James was a middle-aged man whose metastatic cancer had caused paralysis below the waist. When we met, he spoke of his leadership responsibility for his extended family, including children, grandchildren, and his younger siblings. While acknowledging the possibility of dying soon, he felt his purpose in life was to heal and rehabilitate so he could resume his responsibilities. To do anything less felt like failure.
James began treatments for the cancer causing his paralysis, but these made eating intolerably painful and he began wasting away. He shared how deeply this scared him, but it didn’t weaken his resolve. James reflected thoughtfully on how humbling his illness was, but also on the life lessons it was teaching him. He wanted to capture them all to share with his loved ones during his remaining time on earth.
James was no stranger to hardship. His family of origin was large and poor; his mother exuded love for God, but James fell into gang life. James shared, in a matter-of-fact way, about being on the receiving end of bullets shot with the intent to kill, and about renewing his relationship with Jesus while in solitary confinement. By his thirties he had earned his release and begun the life of a working family man.
The seeds of faith within James grew stronger as he confronted his illness. He began speaking openly about his mortality, slowly building his trust in God to care for his loved ones when he could no longer do so. At the same time his faith also intensified his will to push through pain toward recovery. James began making steady progress, putting on weight, then walking a few steps, eventually climbing stairs.
As the prospect of discharge to home came into view, James wanted to explore “a new kind of prayer”—one that felt truly authentic, not formulaic. Above all, he wanted to express gratitude for his life—not just the domestic life he looked forward to going home to, but every step of the journey that made him the person he is today. He had come to embrace himself fully as a child of God.
I adopted the tagline “Practicing Hope Amid Loss” for many reasons. Hope, like gratitude, is a muscle that develops strength with practice. Krista Tippett adds, “[Hope] is not wishful thinking, and it’s not idealism. It’s an imaginative leap.” The challenge of our elder years, it seems to me, is finding that place where we can be fully present to and engaged with loss while, at the same time, not losing faith that light remains in the darkness. Some days that feels like quite the imaginative leap.
My eight visits with James, spread over four weeks, gave me a master class in practicing hope. Since the onset of COVID our family has endured one health crisis after another, and sometimes I have struggled to imagine positive outcomes. After one of these crises hit, my supervisor commented that it would be entirely understandable if I needed to take some time away from chaplaincy. But I was finding that chaplaincy work was helping me keep my situation in perspective, even inspiring me. Shortly thereafter I met James, and for that I am forever grateful. He turned out to be just what I needed.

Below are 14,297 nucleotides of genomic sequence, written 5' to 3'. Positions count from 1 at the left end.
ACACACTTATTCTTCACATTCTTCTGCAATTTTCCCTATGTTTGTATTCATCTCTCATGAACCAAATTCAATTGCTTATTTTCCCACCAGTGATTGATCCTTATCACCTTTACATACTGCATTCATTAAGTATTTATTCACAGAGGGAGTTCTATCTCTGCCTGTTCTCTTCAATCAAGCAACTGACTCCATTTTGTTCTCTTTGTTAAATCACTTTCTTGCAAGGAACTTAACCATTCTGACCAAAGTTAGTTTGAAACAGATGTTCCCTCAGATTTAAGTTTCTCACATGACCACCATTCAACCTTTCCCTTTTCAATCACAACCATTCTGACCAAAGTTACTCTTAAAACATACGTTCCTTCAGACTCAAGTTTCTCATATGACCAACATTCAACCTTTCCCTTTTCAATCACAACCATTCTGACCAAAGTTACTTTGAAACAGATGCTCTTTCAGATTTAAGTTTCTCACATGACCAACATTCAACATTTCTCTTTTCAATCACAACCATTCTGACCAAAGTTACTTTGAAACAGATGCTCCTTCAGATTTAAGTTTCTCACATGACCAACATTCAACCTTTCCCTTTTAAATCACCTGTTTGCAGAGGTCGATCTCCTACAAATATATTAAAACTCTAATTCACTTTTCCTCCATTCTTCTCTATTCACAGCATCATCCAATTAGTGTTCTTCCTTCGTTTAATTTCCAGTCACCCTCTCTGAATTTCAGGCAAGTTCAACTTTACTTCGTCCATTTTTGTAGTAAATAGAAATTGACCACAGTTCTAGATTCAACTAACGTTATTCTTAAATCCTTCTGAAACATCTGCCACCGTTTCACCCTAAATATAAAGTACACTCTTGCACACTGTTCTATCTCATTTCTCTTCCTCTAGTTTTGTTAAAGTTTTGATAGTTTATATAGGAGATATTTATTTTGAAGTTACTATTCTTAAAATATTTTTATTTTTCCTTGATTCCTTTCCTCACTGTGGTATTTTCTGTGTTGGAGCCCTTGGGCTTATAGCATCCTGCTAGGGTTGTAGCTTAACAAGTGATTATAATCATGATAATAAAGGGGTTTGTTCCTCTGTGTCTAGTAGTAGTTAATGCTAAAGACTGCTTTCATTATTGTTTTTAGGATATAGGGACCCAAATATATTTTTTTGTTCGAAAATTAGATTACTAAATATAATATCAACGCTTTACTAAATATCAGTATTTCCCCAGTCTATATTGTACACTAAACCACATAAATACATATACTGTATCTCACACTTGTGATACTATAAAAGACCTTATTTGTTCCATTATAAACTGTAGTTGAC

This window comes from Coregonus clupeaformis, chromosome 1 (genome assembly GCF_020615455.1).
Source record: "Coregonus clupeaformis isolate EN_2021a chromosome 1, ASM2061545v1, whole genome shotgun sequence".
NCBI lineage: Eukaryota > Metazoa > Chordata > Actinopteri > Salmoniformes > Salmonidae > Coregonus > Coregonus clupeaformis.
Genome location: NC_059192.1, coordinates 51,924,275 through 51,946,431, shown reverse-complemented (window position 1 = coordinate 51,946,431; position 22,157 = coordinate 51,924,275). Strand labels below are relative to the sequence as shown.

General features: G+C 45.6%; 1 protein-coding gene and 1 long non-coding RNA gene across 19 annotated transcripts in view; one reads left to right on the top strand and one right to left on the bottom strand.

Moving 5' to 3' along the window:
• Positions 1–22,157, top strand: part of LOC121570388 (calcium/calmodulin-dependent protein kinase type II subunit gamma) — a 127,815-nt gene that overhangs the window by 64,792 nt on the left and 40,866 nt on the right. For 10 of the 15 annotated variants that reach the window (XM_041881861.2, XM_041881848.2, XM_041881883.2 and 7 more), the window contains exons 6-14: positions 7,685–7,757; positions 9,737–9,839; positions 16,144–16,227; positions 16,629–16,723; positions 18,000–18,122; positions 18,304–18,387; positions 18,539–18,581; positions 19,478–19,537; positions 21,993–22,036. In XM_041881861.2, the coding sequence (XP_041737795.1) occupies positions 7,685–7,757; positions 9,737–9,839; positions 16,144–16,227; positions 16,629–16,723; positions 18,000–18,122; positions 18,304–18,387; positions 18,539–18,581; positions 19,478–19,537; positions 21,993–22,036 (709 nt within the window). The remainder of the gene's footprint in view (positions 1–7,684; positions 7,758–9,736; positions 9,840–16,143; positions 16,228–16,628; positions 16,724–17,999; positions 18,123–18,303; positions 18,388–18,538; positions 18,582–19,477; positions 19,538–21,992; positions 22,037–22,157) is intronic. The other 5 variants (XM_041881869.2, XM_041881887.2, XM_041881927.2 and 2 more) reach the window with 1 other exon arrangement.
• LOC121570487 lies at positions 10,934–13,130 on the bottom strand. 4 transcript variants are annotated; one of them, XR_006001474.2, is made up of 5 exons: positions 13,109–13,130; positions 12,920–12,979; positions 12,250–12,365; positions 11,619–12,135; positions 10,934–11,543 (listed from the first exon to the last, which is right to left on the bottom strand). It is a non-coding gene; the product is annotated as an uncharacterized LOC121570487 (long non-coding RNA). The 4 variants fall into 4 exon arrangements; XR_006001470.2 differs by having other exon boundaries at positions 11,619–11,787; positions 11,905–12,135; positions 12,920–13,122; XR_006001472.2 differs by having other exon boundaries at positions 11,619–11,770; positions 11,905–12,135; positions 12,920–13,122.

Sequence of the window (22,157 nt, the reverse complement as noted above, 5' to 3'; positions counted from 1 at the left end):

My training taught me to keep my situation “out of the room,” to focus fully on James and get my own needs met elsewhere. It wasn’t difficult—James’s life experiences were so far removed from mine, and his personality and needs were so intense, that there wasn’t room for me in that room anyway. Later, reflecting quietly, I could see how he was raising and addressing many of the same questions and fears that had been filling my mind. He not only challenged me to adopt a posture of hope, he showed me what it looked like to practice hope in the midst of loss.
In the end, James’s hope bore fruit: he received what he had been seeking—more time with his family. In the end, I have been blessed, too—our health crises have left their mark, but our spirits have been strengthened. Many situations we confront as chaplains—and as humans—seem to have no possibility of a happy ending. I believe it is good for us to build up our muscles of hope whenever we can so that they may become a source of strength when the loss that surrounds us becomes deeper.
 Krista Tippett Wants You to See All the Hope That’s Being Hidden, NY Times, July 10, 2022.
4 thoughts on “Practicing Hope”
Beautiful, so very much appreciated reading this, and particularly in this very moment. Love when that happens :).
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Thank you, Greg, for describing with eloquent simplicity the important work that a patient can undertake with the support of a chaplain and how it can also minister to the chaplain in the process.
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Greg – This moment reminds me of our Inspiration sharing with my quilt guild. Everyone wants to say something positive so it becomes rather glib and repetitive. That said, it is a wonderful piece and I also thank you for the effort you put into it. I do not have a constructive criticism at all (really I would use a blue border next time on that quilt). So I will leave my comment with thank you.
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